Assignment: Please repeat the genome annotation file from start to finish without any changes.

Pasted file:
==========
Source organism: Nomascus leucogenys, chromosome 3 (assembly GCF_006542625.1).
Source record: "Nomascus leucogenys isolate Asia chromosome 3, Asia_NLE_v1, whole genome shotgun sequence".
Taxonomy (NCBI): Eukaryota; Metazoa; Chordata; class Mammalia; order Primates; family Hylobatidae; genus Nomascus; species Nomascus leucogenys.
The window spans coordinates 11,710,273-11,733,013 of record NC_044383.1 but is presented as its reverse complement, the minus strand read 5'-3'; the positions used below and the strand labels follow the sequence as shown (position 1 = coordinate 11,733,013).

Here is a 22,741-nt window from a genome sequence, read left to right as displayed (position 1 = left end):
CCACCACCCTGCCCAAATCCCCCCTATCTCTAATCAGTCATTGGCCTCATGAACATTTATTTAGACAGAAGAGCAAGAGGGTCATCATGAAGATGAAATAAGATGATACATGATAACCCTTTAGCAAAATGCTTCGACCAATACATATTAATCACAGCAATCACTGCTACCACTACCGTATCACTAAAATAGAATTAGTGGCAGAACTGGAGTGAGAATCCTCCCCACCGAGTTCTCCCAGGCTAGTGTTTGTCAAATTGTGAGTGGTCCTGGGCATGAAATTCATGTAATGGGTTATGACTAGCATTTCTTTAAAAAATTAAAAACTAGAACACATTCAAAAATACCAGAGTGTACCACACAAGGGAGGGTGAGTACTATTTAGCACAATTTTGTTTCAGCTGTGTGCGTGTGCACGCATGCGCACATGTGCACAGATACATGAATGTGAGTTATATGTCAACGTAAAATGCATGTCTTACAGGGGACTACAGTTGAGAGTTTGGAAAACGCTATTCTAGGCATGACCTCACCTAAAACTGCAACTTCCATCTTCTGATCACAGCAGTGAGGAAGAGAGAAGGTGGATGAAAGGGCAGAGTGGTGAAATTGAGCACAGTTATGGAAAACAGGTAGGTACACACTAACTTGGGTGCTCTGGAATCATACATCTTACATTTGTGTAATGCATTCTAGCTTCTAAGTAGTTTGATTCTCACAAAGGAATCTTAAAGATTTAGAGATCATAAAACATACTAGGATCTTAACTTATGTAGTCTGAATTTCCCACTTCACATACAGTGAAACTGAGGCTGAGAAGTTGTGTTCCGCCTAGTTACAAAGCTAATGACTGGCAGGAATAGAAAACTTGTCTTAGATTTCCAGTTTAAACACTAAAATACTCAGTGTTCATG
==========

Source organism: Nomascus leucogenys, chromosome 3 (assembly GCF_006542625.1).
Source record: "Nomascus leucogenys isolate Asia chromosome 3, Asia_NLE_v1, whole genome shotgun sequence".
Taxonomy (NCBI): Eukaryota; Metazoa; Chordata; class Mammalia; order Primates; family Hylobatidae; genus Nomascus; species Nomascus leucogenys.
The window spans coordinates 11,710,273-11,733,013 of record NC_044383.1 but is presented as its reverse complement, the minus strand read 5'-3'; the positions used below and the strand labels follow the sequence as shown (position 1 = coordinate 11,733,013).

Here is a 22,741-nt window from a genome sequence, read left to right as displayed (position 1 = left end):
CCACCACCCTGCCCAAATCCCCCCTATCTCTAATCAGTCATTGGCCTCATGAACATTTATTTAGACAGAAGAGCAAGAGGGTCATCATGAAGATGAAATAAGATGATACATGATAACCCTTTAGCAAAATGCTTCGACCAATACATATTAATCACAGCAATCACTGCTACCACTACCGTATCACTAAAATAGAATTAGTGGCAGAACTGGAGTGAGAATCCTCCCCACCGAGTTCTCCCAGGCTAGTGTTTGTCAAATTGTGAGTGGTCCTGGGCATGAAATTCATGTAATGGGTTATGACTAGCATTTCTTTAAAAAATTAAAAACTAGAACACATTCAAAAATACCAGAGTGTACCACACAAGGGAGGGTGAGTACTATTTAGCACAATTTTGTTTCAGCTGTGTGCGTGTGCACGCATGCGCACATGTGCACAGATACATGAATGTGAGTTATATGTCAACGTAAAATGCATGTCTTACAGGGGACTACAGTTGAGAGTTTGGAAAACGCTATTCTAGGCATGACCTCACCTAAAACTGCAACTTCCATCTTCTGATCACAGCAGTGAGGAAGAGAGAAGGTGGATGAAAGGGCAGAGTGGTGAAATTGAGCACAGTTATGGAAAACAGGTAGGTACACACTAACTTGGGTGCTCTGGAATCATACATCTTACATTTGTGTAATGCATTCTAGCTTCTAAGTAGTTTGATTCTCACAAAGGAATCTTAAAGATTTAGAGATCATAAAACATACTAGGATCTTAACTTATGTAGTCTGAATTTCCCACTTCACATACAGTGAAACTGAGGCTGAGAAGTTGTGTTCCGCCTAGTTACAAAGCTAATGACTGGCAGGAATAGAAAACTTGTCTTAGATTTCCAGTTTAAACACTAAAATACTCAGTGTTCATG